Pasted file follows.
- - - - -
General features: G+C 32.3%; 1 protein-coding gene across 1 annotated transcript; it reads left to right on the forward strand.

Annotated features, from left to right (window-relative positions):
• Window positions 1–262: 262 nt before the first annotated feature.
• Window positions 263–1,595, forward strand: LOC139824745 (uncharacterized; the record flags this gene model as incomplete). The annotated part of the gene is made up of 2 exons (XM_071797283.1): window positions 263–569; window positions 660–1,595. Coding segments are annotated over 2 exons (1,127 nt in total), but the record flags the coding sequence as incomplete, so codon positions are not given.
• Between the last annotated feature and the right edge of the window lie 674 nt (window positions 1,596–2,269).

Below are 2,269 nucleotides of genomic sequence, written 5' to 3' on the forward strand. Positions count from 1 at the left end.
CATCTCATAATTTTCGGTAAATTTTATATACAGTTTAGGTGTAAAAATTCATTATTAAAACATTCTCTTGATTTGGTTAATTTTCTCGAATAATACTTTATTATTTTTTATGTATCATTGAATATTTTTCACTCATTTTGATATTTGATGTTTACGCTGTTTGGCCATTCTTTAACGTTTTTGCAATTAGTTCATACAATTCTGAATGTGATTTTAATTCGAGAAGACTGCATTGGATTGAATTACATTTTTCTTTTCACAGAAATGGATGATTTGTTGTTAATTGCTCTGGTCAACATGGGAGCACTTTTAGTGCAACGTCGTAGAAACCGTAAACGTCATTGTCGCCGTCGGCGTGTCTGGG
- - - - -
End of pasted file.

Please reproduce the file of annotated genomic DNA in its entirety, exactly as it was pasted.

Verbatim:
General features: G+C 32.3%; 1 protein-coding gene across 1 annotated transcript; it reads left to right on the forward strand.

Annotated features, from left to right (window-relative positions):
• Window positions 1–262: 262 nt before the first annotated feature.
• Window positions 263–1,595, forward strand: LOC139824745 (uncharacterized; the record flags this gene model as incomplete). The annotated part of the gene is made up of 2 exons (XM_071797283.1): window positions 263–569; window positions 660–1,595. Coding segments are annotated over 2 exons (1,127 nt in total), but the record flags the coding sequence as incomplete, so codon positions are not given.
• Between the last annotated feature and the right edge of the window lie 674 nt (window positions 1,596–2,269).

Below are 2,269 nucleotides of genomic sequence, written 5' to 3' on the forward strand. Positions count from 1 at the left end.
CATCTCATAATTTTCGGTAAATTTTATATACAGTTTAGGTGTAAAAATTCATTATTAAAACATTCTCTTGATTTGGTTAATTTTCTCGAATAATACTTTATTATTTTTTATGTATCATTGAATATTTTTCACTCATTTTGATATTTGATGTTTACGCTGTTTGGCCATTCTTTAACGTTTTTGCAATTAGTTCATACAATTCTGAATGTGATTTTAATTCGAGAAGACTGCATTGGATTGAATTACATTTTTCTTTTCACAGAAATGGATGATTTGTTGTTAATTGCTCTGGTCAACATGGGAGCACTTTTAGTGCAACGTCGTAGAAACCGTAAACGTCATTGTCGCCGTCGGCGTGTCTGGG